Bernard Stuart Jackson, b. 1944, holds degrees from Liverpool (LL.B. (Hons), l965), Oxford (D. Phil., 1969), Edinburgh (LL.D., 1987) and Hebrew Union College, Cincinnati (D.H.L., honoris causa, 1998).
I have held posts at the Universities of Georgia (USA, 1968-69) and Edinburgh (1968-76), Preston Polytecyhnic (1976), Liverpool Polytechnic (1977-85), and the Universities of Kent (1985-89), Liverpool (Queen Victoria Professor of Law, 1989-97) and Manchester (Co-Director of the Centre for Jewish Studies, 1997-2009; Director of the Agunah Research Unit, 2004-2009), and Visiting Appointments in Jerusalem, Oxford, Harvard, Paris, Bologna and Brussels. I have been (part-time) Professor of Law and Jewish Studies at Liverpool Hope University since 2009. After an undergraduate law degree at Liverpool (my home town), I commenced research into early Jewish law under the supervision of Professor David Daube, Regius Professor of Civil Law at Oxford. My thesis was published as Theft in Early Jewish Law (Oxford: Clarendon Press, 1972). At Edinburgh I taught Roman Law and Comparative Law (including Jewish law), and introduced the teaching of Judaism at New College (the Divinity School). At Liverpool Polytechnic I taught modern English law and Jurisprudence. At Kent I collaborated in the introduction of an MA in Jewish and Islamic Law. At Liverpool I developed a number of courses in the History of Jewish Law, which I continued to teach at Manchester, including courses specifically on Jewish family law – also the area of my main research at Manchester, where I directed a five year project on a major problem restricting the wife’s right to divorce in Jewish law (published as Agunah: The Manchester Analysis, Liverpool, Deborah Charles Publications, 2011). The latter project led me into problems of the interaction of Jewish and secular law and I responded to the controversy prompted by the Archbishop of Canterbury’s 2008 lecture to the English judges in “‘Transformative Accommodation’ and Religious Law”, Ecclesiastical Law Journal 11 (2009), 131-53. I have since been consulted by the British Academy on a research project initiated by their Policy Center in this area.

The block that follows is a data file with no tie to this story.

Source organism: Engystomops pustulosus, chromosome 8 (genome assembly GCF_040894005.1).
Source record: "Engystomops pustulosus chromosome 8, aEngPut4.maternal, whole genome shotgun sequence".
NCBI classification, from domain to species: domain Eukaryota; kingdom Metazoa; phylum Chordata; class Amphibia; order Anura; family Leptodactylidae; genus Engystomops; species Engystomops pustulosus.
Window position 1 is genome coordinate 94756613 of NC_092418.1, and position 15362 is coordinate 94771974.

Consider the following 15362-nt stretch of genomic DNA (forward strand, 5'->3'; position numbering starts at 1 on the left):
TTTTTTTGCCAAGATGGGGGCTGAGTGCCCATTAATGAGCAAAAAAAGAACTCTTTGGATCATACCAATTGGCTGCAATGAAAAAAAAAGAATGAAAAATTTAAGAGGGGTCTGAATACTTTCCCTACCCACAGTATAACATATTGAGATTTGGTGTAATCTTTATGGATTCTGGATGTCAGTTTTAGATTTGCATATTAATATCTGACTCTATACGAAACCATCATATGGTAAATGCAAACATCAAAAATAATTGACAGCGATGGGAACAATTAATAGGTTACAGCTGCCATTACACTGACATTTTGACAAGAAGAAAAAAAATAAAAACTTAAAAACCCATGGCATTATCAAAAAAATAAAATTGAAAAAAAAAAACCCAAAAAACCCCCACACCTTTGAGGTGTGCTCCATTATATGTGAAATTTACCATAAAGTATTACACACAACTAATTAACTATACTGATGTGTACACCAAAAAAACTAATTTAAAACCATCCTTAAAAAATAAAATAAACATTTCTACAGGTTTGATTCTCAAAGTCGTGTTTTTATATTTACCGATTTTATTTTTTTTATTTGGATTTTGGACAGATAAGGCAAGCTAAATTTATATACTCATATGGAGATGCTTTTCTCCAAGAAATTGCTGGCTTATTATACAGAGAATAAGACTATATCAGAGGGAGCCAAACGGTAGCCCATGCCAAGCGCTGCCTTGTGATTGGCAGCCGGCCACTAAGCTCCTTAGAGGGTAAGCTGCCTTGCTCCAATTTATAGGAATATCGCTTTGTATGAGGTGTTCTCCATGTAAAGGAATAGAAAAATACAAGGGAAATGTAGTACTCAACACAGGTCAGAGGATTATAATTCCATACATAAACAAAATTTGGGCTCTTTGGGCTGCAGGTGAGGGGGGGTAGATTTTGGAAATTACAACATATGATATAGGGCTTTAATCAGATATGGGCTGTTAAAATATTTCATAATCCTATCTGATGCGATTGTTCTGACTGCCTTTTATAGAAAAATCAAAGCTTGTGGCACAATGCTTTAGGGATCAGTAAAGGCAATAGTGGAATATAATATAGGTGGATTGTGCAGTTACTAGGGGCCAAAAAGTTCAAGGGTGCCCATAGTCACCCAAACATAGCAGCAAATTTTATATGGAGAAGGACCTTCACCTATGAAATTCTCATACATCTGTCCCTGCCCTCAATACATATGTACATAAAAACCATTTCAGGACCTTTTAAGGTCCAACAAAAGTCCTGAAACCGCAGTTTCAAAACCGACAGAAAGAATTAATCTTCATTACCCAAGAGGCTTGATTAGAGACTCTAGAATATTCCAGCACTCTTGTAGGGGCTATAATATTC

At Liverpool Hope, I have taught Introduction to Judaism and Law and Narrative in the Hebrew Bible to undergraduates, and Jewish Bible Interpretation to MA students. My biblical interests extend to the New Testament, and in 2008 I published Essays on Halakhah in the New Testament (Leiden: E.J. Brill). In 2012-13, I shall teach two new courses: a 2nd year undergraduate course on “Philosophy of Law: Secular and Religious”, reflecting a longstanding research interest (reflected, inter alia in my Semiotics and Legal Theory (London, Routledge & Kegan Paul, 1985) and Making Sense in Law. Linguistic, Psychological and Semiotic Perspectives (Liverpool, Deborah Charles Publications, 1995), and an MA course on “Law, Religion and Judaism”, also reflecting my own research in this area (for a full list see http://www.legaltheory.demon.co.uk/lib_biblioBSJ1.html). My contributions to Jewish law have been recognised by an honorary degree from the Hebrew Union College – Jewish Institute of Religion, Cincinnati, the Presidency of the Jewish Law Association, and the recent presentation to me by colleagues of a Festschrift entitled Wisdom and Understanding. Studies in Jewish Law in Honour of Bernard S. Jackson (Jewish Law Association Studies XXII, 2011).